(Pipeline, Hawaii, 2015).
In this article I will talk about Lightroom Previews and their effects on freeing disk space, restoring missing files and enhancing performance. This might seem an obscure and esoteric topic but there are items in here of interest to everyone using Lightroom, even including people on old and slow PCs. We will discuss:
- What are previews?
- Saving disk space by trimming your Lightroom catalogue
- Missing and excluded images
- Regenerating missing images
- Speeding processing with smart previews
- Optimising performance in Lightroom and Photoshop
What are Previews?
Lightroom creates a variety of previews to speed up display and processing of images.
Standard previews are by default the number of pixels your screen is wide so you can quickly see an image filling up the screen. This only applies to the Library module (except briefly in the Develop Module while the RAW file renders).
1:1 previews allow you to zoom in to 1:1 in images displayed in the Library Module (i.e. not in Develop).
There are also smart previews but we will discuss them separately later.
You can see the settings defined for your previews in the Edit/Catalog Settings/File Handling dialogue.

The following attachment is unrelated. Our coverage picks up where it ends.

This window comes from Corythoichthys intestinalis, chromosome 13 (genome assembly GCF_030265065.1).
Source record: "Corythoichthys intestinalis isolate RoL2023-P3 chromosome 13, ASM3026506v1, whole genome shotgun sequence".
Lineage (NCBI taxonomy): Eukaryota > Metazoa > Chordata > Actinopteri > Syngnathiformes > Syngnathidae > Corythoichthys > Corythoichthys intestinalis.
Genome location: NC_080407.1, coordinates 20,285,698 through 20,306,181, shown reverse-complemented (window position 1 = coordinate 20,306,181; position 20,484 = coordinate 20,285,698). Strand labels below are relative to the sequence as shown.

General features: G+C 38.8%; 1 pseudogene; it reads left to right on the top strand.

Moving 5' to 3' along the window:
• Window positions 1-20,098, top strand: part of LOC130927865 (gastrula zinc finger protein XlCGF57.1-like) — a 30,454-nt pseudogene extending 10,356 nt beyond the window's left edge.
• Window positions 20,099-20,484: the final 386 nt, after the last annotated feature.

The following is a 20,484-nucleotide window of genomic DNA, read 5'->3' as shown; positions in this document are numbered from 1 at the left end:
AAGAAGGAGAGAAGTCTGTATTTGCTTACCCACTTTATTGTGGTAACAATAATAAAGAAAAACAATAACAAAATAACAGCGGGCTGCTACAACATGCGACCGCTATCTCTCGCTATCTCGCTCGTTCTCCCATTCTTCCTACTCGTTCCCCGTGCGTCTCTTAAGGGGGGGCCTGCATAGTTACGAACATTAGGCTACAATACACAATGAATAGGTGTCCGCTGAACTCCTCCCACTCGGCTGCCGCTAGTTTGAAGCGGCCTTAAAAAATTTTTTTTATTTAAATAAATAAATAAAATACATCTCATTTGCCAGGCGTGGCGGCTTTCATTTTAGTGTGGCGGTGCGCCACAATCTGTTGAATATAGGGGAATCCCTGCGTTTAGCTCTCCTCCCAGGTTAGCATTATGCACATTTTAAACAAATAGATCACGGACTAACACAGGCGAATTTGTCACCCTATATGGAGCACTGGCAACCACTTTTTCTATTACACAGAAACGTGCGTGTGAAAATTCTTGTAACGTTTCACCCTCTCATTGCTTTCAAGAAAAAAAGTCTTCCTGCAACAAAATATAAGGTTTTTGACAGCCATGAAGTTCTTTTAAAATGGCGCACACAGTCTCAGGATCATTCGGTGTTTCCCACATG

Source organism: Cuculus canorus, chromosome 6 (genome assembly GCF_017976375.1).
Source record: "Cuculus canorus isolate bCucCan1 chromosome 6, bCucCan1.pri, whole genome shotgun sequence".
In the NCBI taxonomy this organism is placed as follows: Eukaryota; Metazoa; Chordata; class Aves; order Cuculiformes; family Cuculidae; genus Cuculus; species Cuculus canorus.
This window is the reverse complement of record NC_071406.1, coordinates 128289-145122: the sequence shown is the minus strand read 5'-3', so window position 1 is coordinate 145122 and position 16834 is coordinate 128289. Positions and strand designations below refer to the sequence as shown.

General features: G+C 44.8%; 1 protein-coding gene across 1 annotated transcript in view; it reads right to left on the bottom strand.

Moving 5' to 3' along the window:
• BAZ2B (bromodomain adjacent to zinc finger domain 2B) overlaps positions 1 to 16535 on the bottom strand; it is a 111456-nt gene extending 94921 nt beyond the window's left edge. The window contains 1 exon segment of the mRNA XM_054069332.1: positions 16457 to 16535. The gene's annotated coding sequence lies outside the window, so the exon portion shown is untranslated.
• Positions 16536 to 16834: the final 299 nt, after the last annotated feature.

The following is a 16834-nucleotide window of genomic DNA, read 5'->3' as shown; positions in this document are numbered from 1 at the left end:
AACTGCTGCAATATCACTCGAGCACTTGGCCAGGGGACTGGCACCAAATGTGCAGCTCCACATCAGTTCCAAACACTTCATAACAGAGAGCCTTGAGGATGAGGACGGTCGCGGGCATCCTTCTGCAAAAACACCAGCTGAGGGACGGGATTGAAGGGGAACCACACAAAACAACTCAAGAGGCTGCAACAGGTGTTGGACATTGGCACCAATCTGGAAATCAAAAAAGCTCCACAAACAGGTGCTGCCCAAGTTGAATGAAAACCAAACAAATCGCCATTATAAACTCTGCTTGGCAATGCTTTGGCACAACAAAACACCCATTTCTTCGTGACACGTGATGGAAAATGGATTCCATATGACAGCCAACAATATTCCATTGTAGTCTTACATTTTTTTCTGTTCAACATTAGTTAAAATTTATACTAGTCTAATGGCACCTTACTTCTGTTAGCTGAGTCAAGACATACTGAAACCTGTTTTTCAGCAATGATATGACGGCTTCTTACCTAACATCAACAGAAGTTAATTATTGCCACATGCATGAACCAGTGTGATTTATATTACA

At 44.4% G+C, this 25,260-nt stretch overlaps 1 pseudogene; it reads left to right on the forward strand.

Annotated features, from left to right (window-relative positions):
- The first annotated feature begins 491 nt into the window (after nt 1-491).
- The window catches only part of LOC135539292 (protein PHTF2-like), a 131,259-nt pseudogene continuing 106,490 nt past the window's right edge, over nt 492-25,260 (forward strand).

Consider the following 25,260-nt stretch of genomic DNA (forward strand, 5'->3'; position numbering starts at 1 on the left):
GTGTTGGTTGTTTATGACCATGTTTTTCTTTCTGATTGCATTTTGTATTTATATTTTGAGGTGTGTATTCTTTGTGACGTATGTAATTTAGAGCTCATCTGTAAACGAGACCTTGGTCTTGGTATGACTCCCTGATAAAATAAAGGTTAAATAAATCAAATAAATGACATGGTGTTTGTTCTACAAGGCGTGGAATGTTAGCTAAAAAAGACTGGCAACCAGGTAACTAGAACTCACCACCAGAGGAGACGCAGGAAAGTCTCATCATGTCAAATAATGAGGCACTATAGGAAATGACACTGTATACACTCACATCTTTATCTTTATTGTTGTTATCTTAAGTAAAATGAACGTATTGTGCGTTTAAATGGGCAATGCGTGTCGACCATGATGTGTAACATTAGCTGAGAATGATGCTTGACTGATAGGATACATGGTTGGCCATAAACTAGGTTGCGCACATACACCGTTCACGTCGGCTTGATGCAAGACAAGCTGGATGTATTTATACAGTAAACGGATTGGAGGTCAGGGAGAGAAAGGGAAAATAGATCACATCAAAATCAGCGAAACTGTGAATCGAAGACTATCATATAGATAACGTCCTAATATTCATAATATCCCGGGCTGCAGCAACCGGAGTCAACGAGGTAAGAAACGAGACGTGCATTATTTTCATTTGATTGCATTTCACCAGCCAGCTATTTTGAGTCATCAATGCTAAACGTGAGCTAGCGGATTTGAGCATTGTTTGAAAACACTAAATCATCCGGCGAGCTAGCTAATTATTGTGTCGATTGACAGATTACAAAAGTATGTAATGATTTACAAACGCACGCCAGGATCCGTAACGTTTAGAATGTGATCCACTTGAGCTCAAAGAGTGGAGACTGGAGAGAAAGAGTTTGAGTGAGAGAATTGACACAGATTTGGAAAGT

- Standard previews default to your monitor resolution.
- The setting “Preview Quality: High” relates to thumbnails.
- You can set to discard your 1:1 previews after a day, a week, a month or never.
You can define previews when you import files, by specifying a value for “Build Previews” under File Handling in the top right corner of the Import dialogue.
Alternatively, you can select files in Lightroom and use the command Library/Previews/Build Standard Previews or Library/Previews/Build 1:1 Previews.
If you don’t have a problem with disk space you might as well retain 1:1 previews indefinitely and create them while importing files. This slows down import but makes Lightroom run faster. If you don’t define 1:1 previews, Lightroom will create them on the fly with a significant impact on performance in the Library module.
Saving disk space by trimming your Lightroom Catalogue